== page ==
We can’t seem to have enough of glass. It has become the symbol of modernity. And with good reason too. It is a versatile industrial material, lets in light through windows, lets us see through (or not, depending on whether it is translucent) and makes for shiny, clean surfaces and building forms.
For many people, especially in the corporate world, it is also a symbol of functionalism. The most common argument offered in its favour in this regard is that it allows natural light into interior spaces during the day. This saves energy and money by reducing electricity consumption.
But does it actually work that way? Is the glass curtain-wall (a continuous curtain of framed or connected glass sheets fixed to the structural frame) more about style than about saving money or the environment?
Most importantly, what portion of buildings—even in “developed” countries with cold climates, such as the US—actually use glass in a way that maximizes benefits and minimizes costs?
“A very, very small portion,” says Prasad Vaidya, an architect and energy analyst with The Weidt Group in Berkeley, California, who advises building professionals on energy matters.
As a broad rule of thumb, Vaidya suggests that the proportion of glass areas in windows must be kept between 12 to 25% of the total floor area in the US, so that interior spaces do not get overheated.
If that is ideal in the much-colder US, what’s with all the full glass towers in scorching Gurgaon (or Hyderabad)?
Glass and climate
Climate is important when thinking of glass in buildings. Glass is valuable in buildings fundamentally for its transparency, which lets in natural light. Hence its regular use in windowpanes.
But glass also lets in heat along with the light. And it allows only light to reflect back, trapping the heat inside.
Fixed glazing (or fixed panels of glass, as in picture windows in homes, or the large curtain walls on commercial buildings) on building exteriors thus helps create a greenhouse effect. When the curtain wall faces the west, it lets in the hottest sunlight of the day and turns the interior space into an oven. Of course, the simplest solution is to open the window. But windows clutter the smooth look of the curtain wall, and for that reason are not enthusiastically provided by architects.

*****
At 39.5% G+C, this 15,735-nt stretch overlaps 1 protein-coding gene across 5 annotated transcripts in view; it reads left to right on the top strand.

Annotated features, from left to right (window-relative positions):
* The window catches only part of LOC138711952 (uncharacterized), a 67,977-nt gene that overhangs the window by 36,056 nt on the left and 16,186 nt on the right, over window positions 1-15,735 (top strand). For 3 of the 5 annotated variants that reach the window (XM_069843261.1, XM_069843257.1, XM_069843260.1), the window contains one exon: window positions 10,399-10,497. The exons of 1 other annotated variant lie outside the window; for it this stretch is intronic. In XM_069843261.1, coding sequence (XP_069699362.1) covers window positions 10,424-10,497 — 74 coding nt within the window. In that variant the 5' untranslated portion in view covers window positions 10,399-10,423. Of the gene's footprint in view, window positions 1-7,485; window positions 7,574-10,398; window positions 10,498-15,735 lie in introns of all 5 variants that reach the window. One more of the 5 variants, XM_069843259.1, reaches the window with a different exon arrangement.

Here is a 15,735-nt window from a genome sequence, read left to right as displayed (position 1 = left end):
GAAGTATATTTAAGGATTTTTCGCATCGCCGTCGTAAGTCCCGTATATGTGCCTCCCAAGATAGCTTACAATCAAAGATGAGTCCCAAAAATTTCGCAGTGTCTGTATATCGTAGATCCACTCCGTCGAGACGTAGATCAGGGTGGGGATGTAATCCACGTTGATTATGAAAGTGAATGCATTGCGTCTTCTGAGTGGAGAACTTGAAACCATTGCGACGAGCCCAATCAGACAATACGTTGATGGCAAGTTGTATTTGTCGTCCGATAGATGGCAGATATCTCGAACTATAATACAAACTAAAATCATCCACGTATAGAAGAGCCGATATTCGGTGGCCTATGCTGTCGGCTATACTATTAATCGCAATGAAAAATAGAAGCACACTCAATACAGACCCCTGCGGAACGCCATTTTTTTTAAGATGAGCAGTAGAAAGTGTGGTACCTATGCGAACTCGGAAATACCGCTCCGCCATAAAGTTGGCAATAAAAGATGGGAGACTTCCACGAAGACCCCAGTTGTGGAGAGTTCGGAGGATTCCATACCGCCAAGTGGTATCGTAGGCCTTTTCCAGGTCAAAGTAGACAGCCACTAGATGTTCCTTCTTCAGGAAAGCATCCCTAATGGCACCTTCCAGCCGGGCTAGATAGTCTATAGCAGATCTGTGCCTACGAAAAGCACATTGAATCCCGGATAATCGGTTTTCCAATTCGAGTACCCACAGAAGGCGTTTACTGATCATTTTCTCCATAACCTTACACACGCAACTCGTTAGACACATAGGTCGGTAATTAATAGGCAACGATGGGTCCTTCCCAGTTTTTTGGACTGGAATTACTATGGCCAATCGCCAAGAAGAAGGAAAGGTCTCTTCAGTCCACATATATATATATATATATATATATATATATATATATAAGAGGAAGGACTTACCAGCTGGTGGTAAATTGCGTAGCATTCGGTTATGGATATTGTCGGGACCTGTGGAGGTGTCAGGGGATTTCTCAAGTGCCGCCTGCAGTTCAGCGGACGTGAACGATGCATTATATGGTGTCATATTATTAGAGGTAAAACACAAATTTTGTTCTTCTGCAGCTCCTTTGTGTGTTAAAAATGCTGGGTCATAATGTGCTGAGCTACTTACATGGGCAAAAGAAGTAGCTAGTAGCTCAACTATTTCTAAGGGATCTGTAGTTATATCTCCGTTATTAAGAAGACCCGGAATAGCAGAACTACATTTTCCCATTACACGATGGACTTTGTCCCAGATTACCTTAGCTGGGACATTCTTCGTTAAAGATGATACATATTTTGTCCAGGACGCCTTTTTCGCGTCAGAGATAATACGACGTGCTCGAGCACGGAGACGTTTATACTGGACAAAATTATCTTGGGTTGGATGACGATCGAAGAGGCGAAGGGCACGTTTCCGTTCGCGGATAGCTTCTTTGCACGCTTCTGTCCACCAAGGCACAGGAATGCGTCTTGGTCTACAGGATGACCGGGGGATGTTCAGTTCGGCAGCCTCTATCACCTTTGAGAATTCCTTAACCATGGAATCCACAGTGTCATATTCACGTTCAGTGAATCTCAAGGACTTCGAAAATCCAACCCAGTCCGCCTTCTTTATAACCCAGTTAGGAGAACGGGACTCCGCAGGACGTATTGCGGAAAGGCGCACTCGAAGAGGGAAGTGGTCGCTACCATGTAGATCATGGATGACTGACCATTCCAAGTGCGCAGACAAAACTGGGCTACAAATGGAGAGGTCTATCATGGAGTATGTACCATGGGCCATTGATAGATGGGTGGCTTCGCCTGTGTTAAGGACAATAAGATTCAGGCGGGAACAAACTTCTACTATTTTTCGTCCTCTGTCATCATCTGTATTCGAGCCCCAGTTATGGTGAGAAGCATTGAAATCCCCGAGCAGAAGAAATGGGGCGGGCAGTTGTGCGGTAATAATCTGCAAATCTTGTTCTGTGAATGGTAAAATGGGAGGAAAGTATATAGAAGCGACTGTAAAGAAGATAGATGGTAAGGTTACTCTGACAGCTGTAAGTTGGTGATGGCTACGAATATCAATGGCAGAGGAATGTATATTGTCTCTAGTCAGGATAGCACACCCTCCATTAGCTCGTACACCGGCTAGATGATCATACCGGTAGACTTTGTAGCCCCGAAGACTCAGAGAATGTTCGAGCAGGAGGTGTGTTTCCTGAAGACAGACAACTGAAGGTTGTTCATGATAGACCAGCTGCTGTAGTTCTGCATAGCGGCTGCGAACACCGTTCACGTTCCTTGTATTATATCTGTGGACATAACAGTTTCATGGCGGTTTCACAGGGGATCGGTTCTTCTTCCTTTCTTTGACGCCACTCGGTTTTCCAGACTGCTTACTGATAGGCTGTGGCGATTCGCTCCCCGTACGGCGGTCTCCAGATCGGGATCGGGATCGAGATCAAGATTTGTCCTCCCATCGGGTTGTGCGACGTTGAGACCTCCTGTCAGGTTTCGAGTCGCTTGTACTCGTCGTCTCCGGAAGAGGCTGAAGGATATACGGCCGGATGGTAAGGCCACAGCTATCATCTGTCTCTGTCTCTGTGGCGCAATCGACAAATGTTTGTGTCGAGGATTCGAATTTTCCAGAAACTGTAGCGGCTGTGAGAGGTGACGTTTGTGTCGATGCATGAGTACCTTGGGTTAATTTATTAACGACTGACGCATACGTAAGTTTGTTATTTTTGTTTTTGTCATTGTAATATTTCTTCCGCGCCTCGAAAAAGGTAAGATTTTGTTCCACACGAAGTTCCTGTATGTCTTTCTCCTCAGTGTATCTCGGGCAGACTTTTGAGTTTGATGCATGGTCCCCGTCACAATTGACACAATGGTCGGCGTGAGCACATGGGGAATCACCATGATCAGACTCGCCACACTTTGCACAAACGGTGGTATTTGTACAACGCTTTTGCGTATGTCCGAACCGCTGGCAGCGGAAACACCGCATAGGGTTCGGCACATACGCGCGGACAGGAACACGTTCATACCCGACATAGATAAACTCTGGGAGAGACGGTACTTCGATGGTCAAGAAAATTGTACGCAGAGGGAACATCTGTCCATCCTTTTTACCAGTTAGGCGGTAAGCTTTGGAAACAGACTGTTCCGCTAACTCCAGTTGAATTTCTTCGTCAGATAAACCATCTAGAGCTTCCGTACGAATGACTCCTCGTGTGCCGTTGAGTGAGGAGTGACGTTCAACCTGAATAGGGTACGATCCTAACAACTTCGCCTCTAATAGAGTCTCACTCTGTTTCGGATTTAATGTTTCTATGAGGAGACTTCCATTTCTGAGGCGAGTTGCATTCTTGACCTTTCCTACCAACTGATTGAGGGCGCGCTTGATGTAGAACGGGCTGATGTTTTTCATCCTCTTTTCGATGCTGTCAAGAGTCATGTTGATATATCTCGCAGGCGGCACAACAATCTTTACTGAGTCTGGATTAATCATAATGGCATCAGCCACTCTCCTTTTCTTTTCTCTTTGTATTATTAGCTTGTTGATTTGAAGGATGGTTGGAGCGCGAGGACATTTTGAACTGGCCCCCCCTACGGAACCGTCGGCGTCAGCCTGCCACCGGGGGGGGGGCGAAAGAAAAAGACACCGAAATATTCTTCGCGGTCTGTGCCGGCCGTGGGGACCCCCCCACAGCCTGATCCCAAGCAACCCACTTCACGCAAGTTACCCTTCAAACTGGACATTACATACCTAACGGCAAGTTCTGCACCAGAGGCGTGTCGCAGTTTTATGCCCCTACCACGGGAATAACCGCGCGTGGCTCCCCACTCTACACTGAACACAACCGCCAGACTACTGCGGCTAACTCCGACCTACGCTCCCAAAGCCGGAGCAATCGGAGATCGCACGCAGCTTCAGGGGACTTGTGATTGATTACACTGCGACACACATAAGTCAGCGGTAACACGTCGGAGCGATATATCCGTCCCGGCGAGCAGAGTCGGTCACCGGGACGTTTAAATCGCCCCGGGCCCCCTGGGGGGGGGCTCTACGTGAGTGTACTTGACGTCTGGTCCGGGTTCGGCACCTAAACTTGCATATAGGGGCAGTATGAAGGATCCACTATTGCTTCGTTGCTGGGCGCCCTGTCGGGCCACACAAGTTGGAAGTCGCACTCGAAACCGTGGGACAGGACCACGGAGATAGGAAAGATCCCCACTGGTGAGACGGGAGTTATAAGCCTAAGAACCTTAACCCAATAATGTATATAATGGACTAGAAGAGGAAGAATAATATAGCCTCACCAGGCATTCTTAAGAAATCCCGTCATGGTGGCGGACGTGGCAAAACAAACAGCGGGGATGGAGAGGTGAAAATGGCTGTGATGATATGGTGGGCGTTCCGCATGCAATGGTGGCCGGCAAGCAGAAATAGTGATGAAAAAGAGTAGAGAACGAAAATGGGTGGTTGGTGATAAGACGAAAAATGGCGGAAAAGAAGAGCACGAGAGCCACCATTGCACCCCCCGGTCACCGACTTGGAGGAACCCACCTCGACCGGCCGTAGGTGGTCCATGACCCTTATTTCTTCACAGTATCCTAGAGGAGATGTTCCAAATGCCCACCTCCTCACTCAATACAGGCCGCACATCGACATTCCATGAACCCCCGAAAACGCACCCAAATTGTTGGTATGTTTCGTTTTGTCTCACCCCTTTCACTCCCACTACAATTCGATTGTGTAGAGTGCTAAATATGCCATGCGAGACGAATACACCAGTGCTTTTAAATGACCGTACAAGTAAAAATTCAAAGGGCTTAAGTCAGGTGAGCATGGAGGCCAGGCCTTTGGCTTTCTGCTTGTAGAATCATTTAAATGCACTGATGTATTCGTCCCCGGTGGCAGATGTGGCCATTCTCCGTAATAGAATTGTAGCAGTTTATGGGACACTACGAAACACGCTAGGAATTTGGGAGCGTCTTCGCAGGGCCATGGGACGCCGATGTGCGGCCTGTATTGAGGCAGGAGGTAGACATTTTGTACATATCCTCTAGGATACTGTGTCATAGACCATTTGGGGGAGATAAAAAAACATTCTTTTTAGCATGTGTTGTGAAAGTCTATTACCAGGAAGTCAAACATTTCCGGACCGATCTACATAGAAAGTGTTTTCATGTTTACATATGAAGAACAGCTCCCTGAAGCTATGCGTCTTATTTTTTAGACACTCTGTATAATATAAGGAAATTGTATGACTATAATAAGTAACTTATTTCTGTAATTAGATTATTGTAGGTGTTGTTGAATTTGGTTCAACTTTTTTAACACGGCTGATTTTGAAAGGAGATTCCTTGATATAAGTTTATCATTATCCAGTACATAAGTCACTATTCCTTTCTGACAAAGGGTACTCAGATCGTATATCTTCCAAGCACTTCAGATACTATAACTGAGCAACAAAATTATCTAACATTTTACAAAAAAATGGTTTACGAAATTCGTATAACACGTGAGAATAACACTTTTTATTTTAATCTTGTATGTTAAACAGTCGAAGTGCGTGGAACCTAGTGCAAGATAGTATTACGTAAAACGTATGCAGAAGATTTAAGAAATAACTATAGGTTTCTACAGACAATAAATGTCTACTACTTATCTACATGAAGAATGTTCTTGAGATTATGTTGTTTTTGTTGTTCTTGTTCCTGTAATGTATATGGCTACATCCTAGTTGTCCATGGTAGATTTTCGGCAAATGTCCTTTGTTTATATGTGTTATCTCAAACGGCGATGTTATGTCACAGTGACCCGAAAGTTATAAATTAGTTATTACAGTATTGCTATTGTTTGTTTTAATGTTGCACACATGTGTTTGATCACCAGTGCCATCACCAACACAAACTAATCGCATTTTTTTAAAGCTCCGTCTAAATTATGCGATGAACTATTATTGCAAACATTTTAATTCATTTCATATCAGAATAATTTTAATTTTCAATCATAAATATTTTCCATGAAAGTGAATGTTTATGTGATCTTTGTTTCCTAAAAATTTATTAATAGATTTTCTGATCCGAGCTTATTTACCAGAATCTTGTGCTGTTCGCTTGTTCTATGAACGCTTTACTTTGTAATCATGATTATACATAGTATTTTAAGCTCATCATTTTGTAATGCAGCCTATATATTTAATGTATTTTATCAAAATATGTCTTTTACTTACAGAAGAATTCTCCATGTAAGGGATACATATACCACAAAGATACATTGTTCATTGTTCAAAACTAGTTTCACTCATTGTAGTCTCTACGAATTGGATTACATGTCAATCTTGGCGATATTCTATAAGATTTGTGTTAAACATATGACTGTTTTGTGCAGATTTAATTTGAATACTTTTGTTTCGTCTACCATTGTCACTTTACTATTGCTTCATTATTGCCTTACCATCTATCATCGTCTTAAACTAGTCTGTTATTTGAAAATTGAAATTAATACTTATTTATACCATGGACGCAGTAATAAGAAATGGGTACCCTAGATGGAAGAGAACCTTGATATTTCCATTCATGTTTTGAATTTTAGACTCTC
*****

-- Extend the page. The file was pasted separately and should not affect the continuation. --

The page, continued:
In the heat of India, this means that the air conditioning works harder and costs more in terms of installation and electricity bills (while also emitting ozone-depleting chemicals such as chlorofluorocarbons). Of course, the more conspicuous the consumption, the more status it buys. A glass tower broadcasts the ability of the owner-occupier to pay for all this.
Reflection of modernity
But it is not only about power. With the curtain glazing being thin, it allows developers the extra floor space that omitting the external wall creates. Also, it is quicker to assemble than the age-old plastered brick wall, though aluminium composite panels (ACPs) offer competition to curtain glazing on this front.
Some architects may also be in thrall of glass for visual (and historical) reasons alone. Along with concrete, glass was a wonder material for early 20th century modernist European architects. Design leaders such as Le Corbusier (who later designed Chandigarh) and Mies van der Rohe were trying to create a new language for European architecture that expressed the high level of industrialization Western societies had achieved. Out with the heavy, overwrought architecture of stone and brick, they said. And in with white walls, unornamented “forms” (that is, three-dimensional shapes) and industrial materials such as concrete, steel and glass.
That language was disseminated all over the world, including India. And glass went on to tighten its grip on the imagination of architects as industry developed products that mitigated its heat absorption and insulation problems. A building wrapped in glass is easier to make attractive to the popular imagination than one in which different materials have to be balanced visually.
Like fire, glass works excellently if used well. The Gurgaon headquarters of Apollo Tyres, designed by Morphogenesis Architecture Studio, has “finger-like” indoor spaces alternating with enclosed open spaces, which let reflected daylight into the interiors. The reflected light is relatively glare-free and much cooler. The floor-to-ceiling glass is designed to let this light into the workspace and reduce electricity consumption to a very large degree.
Building plans can also be sensitively organized so the spaces receiving daylight through windows or curtain glazing are oriented correctly to reduce direct heat gain and let in the maximum amount of daylight.
It is also possible to provide sunscreening devices outside the glazed surface so that the hottest sun is screened off. After all, the path of the sun is fixed—and so is the angle of the building in relation to it.
To glaze or not to glaze
It all boils down to knowing why glass is being used in a building. If you want to show off, or if you are simply infatuated with glass, not only you, but the entire planet, pays a big price. Glass has a very high embodied energy—the energy that goes into making, transporting and fixing it. The embodied energy of framing materials (aluminium, for instance) is also high. Most of this energy comes from non-renewable sources.
Glass is also an expensive material, and gets more so when you choose to use double or triple glazing products, and those with various reflective coatings. The costs only mount when you consider maintenance.
But used in the right doses, and in the correct place, glass does have the potential to be the bright choice. Of course, that requires commitment, knowledge and time on the design board for all those concerned with building. Do we have enough of all this to use glass with intelligence and responsibility?
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